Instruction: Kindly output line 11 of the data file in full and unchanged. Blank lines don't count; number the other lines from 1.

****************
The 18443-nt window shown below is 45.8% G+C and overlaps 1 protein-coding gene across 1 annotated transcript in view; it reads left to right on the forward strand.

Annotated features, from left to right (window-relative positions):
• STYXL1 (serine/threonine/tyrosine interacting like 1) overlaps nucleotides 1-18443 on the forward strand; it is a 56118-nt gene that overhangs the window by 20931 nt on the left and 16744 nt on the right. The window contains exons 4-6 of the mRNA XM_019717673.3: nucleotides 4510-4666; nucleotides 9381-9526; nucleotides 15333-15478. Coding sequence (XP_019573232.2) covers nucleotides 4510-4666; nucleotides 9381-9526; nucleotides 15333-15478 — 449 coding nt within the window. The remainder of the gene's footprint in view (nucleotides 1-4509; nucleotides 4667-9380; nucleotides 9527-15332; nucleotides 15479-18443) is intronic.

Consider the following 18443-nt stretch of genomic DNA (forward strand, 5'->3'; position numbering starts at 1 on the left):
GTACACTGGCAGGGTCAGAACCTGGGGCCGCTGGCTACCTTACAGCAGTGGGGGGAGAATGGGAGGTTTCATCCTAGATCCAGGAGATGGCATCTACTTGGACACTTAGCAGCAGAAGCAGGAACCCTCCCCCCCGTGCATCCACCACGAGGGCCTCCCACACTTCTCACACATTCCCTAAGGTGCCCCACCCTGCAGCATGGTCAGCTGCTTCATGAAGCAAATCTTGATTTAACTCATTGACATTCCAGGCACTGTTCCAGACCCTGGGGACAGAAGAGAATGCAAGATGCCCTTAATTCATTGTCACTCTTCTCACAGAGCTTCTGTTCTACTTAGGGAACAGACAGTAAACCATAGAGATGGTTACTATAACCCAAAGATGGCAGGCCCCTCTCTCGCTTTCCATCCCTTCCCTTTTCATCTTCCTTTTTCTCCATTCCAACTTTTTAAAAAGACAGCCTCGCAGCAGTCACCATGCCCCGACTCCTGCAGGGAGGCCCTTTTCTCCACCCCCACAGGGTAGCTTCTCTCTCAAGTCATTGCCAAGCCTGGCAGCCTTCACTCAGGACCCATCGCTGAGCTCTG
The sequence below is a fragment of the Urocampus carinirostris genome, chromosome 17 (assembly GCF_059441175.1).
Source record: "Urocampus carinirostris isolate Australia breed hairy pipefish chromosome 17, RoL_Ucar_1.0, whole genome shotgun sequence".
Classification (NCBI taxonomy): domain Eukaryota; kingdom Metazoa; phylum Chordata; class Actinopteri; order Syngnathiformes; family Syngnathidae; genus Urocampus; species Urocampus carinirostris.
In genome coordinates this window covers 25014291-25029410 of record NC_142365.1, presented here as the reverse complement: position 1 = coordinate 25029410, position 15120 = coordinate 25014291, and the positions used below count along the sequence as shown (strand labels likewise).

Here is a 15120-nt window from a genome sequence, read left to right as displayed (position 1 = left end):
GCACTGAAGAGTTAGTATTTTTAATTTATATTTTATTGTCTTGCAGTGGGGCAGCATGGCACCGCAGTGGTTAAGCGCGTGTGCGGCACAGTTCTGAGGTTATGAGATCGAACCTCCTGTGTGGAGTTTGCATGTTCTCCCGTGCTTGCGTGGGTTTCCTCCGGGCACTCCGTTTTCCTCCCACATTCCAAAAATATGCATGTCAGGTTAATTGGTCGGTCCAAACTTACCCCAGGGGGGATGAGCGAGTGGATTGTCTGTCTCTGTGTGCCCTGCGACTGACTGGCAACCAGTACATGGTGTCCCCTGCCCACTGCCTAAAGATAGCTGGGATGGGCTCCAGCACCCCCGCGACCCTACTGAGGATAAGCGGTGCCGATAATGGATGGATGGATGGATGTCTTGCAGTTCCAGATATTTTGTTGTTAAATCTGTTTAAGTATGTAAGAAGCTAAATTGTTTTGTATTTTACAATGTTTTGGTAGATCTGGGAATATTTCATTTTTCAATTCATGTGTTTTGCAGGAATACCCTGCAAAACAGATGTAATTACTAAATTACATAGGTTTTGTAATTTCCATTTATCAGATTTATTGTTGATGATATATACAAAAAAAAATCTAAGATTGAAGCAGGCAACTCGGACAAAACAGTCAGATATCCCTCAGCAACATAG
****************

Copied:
GCACTGAAGAGTTAGTATTTTTAATTTATATTTTATTGTCTTGCAGTGGGGCAGCATGGCACCGCAGTGGTTAAGCGCGTGTGCGGCACAGTTCTGAGGTTATGAGATCGAACCTCCTGTGTGGAGTTTGCATGTTCTCCCGTGCTTGCGTGGGTTTCCTCCGGGCACTCCGTTTTCCTCCCACATTCCAAAAATATGCATGTCAGGTTAATTGGTCGGTCCAAACTTACCCCAGGGGGGATGAGCGAGTGGATTGTCTGTCTCTGTGTGCCCTGCGACTGACTGGCAACCAGTACATGGTGTCCCCTGCCCACTGCCTAAAGATAGCTGGGATGGGCTCCAGCACCCCCGCGACCCTACTGAGGATAAGCGGTGCCGATAATGGATGGATGGATGGATGTCTTGCAGTTCCAGATATTTTGTTGTTAAATCTGTTTAAGTATGTAAGAAGCTAAATTGTTTTGTATTTTACAATGTTTTGGTAGATCTGGGAATATTTCATTTTTCAATTCATGTGTTTTGCAGGAATACCCTGCAAAACAGATGTAATTACTAAATTACATAGGTTTTGTAATTTCCATTTATCAGATTTATTGTTGATGATATATACAAAAAAAAATCTAAGATTGAAGCAGGCAACTCGGACAAAACAGTCAGATATCCCTCAGCAACATAG